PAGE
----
Millions could be spent on better cycle routes around Norwich

Calls have been made for more to be done to make it safer for cyclists and pedestrians to go back to

A new plan suggests a string of extensions and improvements to cycle routes in and around Norwich. - Credit: Copyright: Archant 2015

Millions could be spent to make changes to a string of cycle and pedestrian routes around Norwich.

Extensions and improvements to eight existing cycle routes have been put forward, which council bosses say will make it easier for people on bicycles and on foot to get around.

Map of Norwich cycle routes

A map showing where cycle routes could be extended or improved. - Credit: Norfolk County Council

Mooted changes, including improved cycle lanes and footpaths, improved cycle parking, and new bridges, are:

  • Connecting Horsford and Harford to the city centre by extending the yellow pedalway.
  • Safety and access improvements to the blue pedalway linking Wymondham and Sprowston to the city centre.
  • Improvements to the red pedalway between the city centre and Thorpe Marriott and a new link to Whitlingham.
  • An extension to the green pedalway to connect with Easton and improvements between Rackheath and the city centre
  • Connecting Hethersett and Wroxham to the city centre by extending the pink pedalway.
  • New links for the brown pedalway to connect Drayton and Poringland to the city centre
  • Improvements to the orange and purple pedalways, to link them together.

The proposals, part of the Local Cycling and Walking Infrastructure Plan for Greater Norwich, are being developed by Norfolk County Council, Broadland District Council, South Norfolk Council and Norwich City Council.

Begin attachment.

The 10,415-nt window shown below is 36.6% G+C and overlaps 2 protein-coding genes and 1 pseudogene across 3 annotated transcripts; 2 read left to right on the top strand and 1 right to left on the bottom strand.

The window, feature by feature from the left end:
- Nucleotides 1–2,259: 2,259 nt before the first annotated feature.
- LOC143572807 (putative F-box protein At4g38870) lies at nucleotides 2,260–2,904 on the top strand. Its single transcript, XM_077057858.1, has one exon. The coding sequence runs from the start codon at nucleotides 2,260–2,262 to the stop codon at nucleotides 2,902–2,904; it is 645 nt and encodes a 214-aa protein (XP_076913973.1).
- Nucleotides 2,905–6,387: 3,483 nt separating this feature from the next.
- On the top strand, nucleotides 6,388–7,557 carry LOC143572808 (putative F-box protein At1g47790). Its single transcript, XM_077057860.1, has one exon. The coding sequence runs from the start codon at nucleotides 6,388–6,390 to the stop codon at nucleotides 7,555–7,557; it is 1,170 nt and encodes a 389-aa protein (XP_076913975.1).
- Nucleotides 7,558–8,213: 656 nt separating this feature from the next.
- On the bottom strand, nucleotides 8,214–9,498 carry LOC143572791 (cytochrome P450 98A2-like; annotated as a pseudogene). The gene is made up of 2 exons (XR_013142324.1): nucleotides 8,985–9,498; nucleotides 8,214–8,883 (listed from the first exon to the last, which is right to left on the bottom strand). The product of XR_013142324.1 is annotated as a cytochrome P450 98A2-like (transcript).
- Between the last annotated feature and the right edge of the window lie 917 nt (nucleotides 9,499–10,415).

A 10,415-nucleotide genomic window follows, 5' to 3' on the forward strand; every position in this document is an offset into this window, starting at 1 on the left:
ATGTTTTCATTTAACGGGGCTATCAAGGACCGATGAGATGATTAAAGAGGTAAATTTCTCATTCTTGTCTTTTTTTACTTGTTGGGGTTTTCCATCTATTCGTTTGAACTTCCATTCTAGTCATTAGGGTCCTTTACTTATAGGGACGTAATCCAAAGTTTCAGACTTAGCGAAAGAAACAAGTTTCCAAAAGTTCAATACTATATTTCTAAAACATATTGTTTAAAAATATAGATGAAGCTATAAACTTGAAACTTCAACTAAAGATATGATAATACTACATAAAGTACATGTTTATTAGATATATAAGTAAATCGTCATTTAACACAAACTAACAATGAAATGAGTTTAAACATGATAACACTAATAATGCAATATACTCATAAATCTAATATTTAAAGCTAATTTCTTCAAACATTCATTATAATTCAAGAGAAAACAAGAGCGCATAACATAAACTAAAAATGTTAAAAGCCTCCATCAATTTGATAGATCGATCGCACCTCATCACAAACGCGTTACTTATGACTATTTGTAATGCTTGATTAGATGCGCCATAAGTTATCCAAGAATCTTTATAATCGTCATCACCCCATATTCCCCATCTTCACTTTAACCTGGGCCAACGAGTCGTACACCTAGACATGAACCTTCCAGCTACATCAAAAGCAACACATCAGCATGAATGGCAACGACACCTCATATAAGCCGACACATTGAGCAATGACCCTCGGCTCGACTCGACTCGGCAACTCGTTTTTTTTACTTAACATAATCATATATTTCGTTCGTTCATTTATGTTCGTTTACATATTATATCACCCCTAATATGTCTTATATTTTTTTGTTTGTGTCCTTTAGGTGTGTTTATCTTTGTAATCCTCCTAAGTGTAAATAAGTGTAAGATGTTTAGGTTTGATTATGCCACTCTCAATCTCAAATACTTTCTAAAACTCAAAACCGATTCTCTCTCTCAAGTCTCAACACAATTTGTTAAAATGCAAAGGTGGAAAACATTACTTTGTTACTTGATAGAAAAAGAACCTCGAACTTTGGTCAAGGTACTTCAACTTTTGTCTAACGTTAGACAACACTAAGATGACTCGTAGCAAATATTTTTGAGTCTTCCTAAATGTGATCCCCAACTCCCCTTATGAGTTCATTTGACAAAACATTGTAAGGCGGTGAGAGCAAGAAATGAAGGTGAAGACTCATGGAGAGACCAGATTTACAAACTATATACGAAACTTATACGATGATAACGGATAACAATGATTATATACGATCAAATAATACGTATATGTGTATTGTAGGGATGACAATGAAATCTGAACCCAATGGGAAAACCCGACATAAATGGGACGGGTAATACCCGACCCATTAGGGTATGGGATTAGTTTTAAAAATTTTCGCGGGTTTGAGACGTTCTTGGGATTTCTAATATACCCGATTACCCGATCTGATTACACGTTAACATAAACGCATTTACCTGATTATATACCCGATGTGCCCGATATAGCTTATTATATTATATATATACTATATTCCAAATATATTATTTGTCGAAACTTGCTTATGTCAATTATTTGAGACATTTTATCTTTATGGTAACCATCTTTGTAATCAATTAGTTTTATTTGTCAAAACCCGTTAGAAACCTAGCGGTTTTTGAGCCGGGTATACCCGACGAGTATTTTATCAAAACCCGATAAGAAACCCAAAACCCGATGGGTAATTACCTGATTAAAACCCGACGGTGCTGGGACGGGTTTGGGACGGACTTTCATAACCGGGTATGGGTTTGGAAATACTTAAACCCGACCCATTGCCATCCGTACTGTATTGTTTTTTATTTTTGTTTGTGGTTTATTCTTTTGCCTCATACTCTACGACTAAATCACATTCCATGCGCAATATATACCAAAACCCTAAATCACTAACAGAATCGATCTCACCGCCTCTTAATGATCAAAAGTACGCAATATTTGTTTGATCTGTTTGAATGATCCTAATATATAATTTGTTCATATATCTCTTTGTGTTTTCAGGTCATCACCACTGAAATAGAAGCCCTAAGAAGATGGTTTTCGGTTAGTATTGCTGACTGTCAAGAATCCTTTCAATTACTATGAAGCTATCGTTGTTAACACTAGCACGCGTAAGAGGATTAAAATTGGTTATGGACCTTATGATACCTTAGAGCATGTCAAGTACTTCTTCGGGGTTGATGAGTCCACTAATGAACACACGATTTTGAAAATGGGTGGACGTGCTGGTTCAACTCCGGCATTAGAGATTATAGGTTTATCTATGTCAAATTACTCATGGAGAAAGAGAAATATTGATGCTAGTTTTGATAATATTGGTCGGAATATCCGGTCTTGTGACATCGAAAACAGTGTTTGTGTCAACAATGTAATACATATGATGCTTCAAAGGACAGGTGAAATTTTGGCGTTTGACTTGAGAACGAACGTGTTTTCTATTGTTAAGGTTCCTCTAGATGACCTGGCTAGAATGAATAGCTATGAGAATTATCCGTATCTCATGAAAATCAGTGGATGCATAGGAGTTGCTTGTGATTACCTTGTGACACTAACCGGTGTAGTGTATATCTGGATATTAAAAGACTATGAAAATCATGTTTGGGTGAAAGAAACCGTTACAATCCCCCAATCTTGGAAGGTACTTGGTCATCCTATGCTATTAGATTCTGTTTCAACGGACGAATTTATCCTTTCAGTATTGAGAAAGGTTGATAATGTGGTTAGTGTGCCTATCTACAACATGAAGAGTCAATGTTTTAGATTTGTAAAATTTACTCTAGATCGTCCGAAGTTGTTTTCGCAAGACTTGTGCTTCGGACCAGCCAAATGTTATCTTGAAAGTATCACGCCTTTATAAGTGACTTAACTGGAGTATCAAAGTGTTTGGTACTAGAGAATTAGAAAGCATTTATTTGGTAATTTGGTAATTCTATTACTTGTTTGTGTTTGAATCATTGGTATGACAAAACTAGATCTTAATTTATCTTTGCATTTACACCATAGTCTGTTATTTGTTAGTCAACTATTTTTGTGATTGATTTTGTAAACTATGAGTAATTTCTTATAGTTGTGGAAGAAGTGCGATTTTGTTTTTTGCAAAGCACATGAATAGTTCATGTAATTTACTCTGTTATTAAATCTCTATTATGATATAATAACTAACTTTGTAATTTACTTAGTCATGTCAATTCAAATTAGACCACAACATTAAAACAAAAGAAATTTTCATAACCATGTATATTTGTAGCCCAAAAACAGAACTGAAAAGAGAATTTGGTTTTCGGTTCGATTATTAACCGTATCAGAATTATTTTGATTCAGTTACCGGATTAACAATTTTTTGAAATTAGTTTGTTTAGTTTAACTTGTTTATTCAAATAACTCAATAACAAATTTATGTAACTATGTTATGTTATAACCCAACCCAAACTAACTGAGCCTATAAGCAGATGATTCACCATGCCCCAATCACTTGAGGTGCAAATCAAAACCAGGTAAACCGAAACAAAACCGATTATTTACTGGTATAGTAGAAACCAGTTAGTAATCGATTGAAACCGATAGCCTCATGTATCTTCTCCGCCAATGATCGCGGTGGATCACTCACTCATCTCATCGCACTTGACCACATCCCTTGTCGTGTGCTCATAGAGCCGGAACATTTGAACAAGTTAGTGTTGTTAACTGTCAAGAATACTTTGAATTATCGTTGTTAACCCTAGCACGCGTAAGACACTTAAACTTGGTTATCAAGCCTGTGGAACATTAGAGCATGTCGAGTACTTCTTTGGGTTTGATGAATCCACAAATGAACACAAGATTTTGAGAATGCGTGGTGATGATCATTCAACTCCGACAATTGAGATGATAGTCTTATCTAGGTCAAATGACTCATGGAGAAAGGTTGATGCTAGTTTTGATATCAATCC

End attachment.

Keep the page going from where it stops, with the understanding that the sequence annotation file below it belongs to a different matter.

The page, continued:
Council bosses stress they are at an early stage and concede they do not have all the money needed to make the changes, although some could come from a £1.5m pot to improve cycling and walking across the whole of Norfolk.

They say more money could come from the £32m Transforming Cities pot, the £25m Town Fund Scheme or the recent £1.5m Active Travel Fund.

And having people's support for mooted schemes could increase their chances of successful bids for more money from the government in the years ahead, officers said.

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Matt Hayward, lead project officer said: “We’ve already seen a 40pc growth in the number of people cycling and an 18pc increase in the number of people walking as a mode of transport over the last 10 years in Norwich.

"Enabling more people to access the Greater Norwich cycling and walking network will help cut congestion, improve air quality and help combat climate change."

Richard Bearman, from Norwich Cycling Campaign. Picture: Victoria Pertusa

Richard Bearman, from Norwich Cycling Campaign. - Credit: Archant

Richard Bearman, from Norwich Cycling Campaign, said the group welcomed the chance to have a say in shaping plans, but that "detailed dialogue" with the council was needed before schemes were designed.

He said: "It would be a shame to see any more poor quality, badly executed cycleways built that are then shunned by regular cyclists.

"Examples of good schemes with segregation for pedestrians, cyclists, and motor vehicles can be found here in Norwich and in many other places in the UK."

He welcomed the emphasis on redesigned junctions, but said: "Our other key message for designers is to end shared use space with pedestrians."

People will also be able to give their views on plans to improve walking zones in the city centre, and around the UEA, Norfolk and Norwich University Hospital and Research Park.

People can give their views at until Friday, June 28.